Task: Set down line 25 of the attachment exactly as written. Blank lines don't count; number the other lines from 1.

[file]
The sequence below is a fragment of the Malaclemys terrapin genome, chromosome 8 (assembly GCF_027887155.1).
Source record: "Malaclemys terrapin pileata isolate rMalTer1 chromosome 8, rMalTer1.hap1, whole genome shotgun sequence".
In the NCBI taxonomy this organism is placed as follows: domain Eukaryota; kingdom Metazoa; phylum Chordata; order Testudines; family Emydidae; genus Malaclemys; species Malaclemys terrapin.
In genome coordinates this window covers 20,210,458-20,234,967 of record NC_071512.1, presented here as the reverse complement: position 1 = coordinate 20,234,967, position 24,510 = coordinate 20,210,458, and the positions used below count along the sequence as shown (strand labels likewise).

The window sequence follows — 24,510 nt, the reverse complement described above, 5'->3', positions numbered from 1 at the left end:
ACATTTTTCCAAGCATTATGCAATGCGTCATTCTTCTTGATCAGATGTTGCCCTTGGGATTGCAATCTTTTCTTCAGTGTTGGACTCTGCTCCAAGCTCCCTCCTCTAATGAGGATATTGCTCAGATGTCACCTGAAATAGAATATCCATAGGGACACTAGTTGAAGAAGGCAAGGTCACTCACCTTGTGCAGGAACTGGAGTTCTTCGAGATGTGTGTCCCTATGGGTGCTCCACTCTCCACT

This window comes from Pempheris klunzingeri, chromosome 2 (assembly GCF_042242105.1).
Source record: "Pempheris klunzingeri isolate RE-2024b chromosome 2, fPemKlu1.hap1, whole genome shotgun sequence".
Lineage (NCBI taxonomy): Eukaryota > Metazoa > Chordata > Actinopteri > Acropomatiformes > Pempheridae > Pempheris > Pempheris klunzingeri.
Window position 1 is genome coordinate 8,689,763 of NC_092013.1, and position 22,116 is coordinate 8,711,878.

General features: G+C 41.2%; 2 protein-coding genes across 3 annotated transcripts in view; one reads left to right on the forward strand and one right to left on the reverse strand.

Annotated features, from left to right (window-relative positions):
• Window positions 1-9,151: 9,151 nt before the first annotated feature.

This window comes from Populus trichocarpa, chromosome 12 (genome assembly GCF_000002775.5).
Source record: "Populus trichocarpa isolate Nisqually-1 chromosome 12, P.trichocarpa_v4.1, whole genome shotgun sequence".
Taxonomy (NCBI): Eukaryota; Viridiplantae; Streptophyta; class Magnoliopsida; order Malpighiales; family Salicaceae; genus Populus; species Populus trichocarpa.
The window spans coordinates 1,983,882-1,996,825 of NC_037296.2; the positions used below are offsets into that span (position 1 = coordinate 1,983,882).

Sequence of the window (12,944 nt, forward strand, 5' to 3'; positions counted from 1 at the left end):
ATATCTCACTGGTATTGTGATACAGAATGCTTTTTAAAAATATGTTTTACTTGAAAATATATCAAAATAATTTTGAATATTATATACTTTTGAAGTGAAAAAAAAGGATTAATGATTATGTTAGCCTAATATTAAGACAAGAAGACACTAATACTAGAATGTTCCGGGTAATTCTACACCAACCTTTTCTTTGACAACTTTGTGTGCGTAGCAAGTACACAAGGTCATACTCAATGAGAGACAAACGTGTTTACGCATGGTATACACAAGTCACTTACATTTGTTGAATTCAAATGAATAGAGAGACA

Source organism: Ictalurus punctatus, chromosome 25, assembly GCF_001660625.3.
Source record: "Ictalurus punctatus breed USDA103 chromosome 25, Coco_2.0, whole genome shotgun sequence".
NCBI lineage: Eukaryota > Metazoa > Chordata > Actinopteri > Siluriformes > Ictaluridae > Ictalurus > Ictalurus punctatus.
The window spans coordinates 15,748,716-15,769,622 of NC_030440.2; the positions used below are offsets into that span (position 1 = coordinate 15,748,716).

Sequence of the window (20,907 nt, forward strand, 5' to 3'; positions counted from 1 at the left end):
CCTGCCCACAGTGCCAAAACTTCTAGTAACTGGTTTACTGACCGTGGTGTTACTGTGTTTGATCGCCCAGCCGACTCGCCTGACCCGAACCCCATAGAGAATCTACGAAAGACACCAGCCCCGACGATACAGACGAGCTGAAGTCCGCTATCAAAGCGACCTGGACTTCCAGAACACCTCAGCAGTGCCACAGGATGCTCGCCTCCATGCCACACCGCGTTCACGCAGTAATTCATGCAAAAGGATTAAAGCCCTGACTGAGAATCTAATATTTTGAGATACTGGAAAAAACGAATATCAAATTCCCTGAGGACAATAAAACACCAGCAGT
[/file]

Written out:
CCTGCCCACAGTGCCAAAACTTCTAGTAACTGGTTTACTGACCGTGGTGTTACTGTGTTTGATCGCCCAGCCGACTCGCCTGACCCGAACCCCATAGAGAATCTACGAAAGACACCAGCCCCGACGATACAGACGAGCTGAAGTCCGCTATCAAAGCGACCTGGACTTCCAGAACACCTCAGCAGTGCCACAGGATGCTCGCCTCCATGCCACACCGCGTTCACGCAGTAATTCATGCAAAAGGATTAAAGCCCTGACTGAGAATCTAATATTTTGAGATACTGGAAAAAACGAATATCAAATTCCCTGAGGACAATAAAACACCAGCAGT